The concepts of local wealth building and inclusive growth are gaining in prominence nationally. As Vidhya said on the day, while social care isn’t immediately thought of in terms of local wealth building, this is an opportunity for LEPs and local authorities to deliver what is often talked about but not necessarily put into action: creating a thriving local economy with social value at its heart. This is an industry worth billions, and whilst some care provision is through local and small companies, large amounts of the value of the sector is extracted for shareholder capital and, in the case of the recent Four Seasons Healthcare collapse, overseas investors. It appears ripe for locally-led, community-owned provision.

Power to Change has funded research on the topic of local economic growth, including the Centre for Local Economic Strategies (CLES) ‘s work on how anchor institutions contribute to local wealth building. There may well be the need to conduct specific research about how community-led health and care can contribute to the wider local economy. Our next opportunity to put forward a proposal to this end is our open call for research which next opens on 3 of June 2019. Please sign up for our newsletter and follow us on twitter for details of future rounds.

  • The importance of generous leadership

To successfully build positive partnerships, leaders from across all elements of the system need to be empowered and empower others to work collaboratively. In practice, generous leadership means ensuring leaders have the capacity and confidence to identify where their organisation can add value and where others may be better placed to contribute, with less bureaucracy, and take balanced and measured risks to create the change that is needed.

It was acknowledged that leadership development and capacity building for individuals across the system would support community businesses to have a greater impact. Community business leaders need to be able to talk the language of the ‘system’, and simultaneously communicate effectively with their communities, but this takes time and support to develop

  • Storytelling as evidence

We know that loneliness and isolation has detrimental impacts on physical and mental health for older people and has recently been revealed as a problem among younger people too. Encouragingly, 84% of respondents in our community business market survey (Diamond et al 2018) cited reducing social isolation as the top impact their community business has. It follows then, that the services and activities that community businesses deliver which reduce isolation are having a preventative effect on health problems across the life course. But often, commissioners and funders need significant quantitative evidence. This is very hard when aiming to evidence preventative activity, particularly in the context of dwindling funding and capacity for organisations to commit to long-term research studies when projects may only have funding for a fixed period of time. Not for the first time, discussions at the event highlighted the need for commissioners to trust community-led organisations to deliver quality services and to value rich qualitative case studies and stories as evidence.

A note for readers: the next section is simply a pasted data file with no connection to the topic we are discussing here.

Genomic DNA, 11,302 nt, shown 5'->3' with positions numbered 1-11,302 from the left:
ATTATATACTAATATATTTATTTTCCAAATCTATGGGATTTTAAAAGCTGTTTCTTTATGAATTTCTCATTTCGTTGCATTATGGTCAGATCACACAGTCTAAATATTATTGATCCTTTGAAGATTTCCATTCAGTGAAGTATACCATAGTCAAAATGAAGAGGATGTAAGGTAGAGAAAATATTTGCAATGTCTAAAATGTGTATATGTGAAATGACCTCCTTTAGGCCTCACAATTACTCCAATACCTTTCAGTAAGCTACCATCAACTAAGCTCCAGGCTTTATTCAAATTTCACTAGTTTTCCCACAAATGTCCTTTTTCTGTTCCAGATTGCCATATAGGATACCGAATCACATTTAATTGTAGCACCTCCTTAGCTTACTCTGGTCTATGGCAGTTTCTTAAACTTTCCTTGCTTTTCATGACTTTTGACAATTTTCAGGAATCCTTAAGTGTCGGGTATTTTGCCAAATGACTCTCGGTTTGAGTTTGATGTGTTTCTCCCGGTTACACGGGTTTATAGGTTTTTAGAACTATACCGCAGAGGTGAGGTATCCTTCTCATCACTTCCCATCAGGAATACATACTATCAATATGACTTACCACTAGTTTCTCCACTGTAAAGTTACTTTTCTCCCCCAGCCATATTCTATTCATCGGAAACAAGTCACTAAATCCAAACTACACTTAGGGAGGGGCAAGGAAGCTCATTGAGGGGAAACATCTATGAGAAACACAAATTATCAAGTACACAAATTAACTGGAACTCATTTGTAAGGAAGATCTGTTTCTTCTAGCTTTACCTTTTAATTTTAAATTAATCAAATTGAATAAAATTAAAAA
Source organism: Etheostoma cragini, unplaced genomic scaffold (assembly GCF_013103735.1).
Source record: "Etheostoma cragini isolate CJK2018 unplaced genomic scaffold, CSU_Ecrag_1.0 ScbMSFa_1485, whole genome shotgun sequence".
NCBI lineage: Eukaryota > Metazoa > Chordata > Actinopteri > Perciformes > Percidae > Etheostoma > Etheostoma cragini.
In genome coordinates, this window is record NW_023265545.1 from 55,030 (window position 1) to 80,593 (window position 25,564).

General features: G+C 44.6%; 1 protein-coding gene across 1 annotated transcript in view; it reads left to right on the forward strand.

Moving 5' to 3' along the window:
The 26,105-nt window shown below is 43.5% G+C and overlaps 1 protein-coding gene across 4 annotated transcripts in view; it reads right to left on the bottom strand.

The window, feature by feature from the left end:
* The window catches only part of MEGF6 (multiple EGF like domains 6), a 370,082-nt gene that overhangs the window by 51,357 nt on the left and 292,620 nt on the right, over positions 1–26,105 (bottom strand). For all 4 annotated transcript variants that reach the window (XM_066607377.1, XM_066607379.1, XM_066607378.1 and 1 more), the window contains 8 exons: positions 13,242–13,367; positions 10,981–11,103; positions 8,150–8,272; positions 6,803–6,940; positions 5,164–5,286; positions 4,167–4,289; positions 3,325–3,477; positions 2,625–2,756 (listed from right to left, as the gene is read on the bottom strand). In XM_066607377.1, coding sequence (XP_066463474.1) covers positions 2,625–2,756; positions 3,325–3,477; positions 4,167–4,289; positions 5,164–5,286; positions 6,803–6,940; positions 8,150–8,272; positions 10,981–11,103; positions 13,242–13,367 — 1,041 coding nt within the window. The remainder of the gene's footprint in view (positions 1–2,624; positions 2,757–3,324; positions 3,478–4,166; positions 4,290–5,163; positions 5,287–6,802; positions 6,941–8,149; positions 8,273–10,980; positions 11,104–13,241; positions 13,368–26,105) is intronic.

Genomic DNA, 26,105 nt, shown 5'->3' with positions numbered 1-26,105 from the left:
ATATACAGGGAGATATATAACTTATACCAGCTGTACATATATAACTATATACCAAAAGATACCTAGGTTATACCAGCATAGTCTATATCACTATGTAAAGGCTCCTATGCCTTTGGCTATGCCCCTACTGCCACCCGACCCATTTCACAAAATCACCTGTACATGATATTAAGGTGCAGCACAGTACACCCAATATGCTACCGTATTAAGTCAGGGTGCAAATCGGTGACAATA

We’re also engaging with different central government departments to think about community-led service provision as part of the core offer within local areas, through our policy work.

  • The challenges of regulated service delivery

Local authorities spend a huge proportion of their care budgets on regulated social care services. There are huge economic, as well as social benefits to bringing these services into community hands. But there are challenges for organisations with regulation costs and practices which favour large providers. While the need to maintain quality standards is a given, we need to consider how these barriers can be overcome so community organisations can take on personal care in these settings, which they are so well equipped to do, and how to support greater diversification in the social care market.

Delegates agreed ministers and other decision makers need to be involved in conversations about this. Suggestions included working with the Care Quality Commission that regulates social care to understand what is both proportionate and maintains quality and safety standards at a hyper-local level.

This event will help develop Power to Change’s thinking and our work in the health and social care space. We will be drawing on what we have heard to shape our future investment, partnerships and research in community health and care. And we will be sharing our learning and the related stories broadly to help shape the market for community businesses in the sector.

If you would like to find out more please have a look at our community health and care page, and sign up for our newsletter to be kept in the loop about any future blogs, events or research.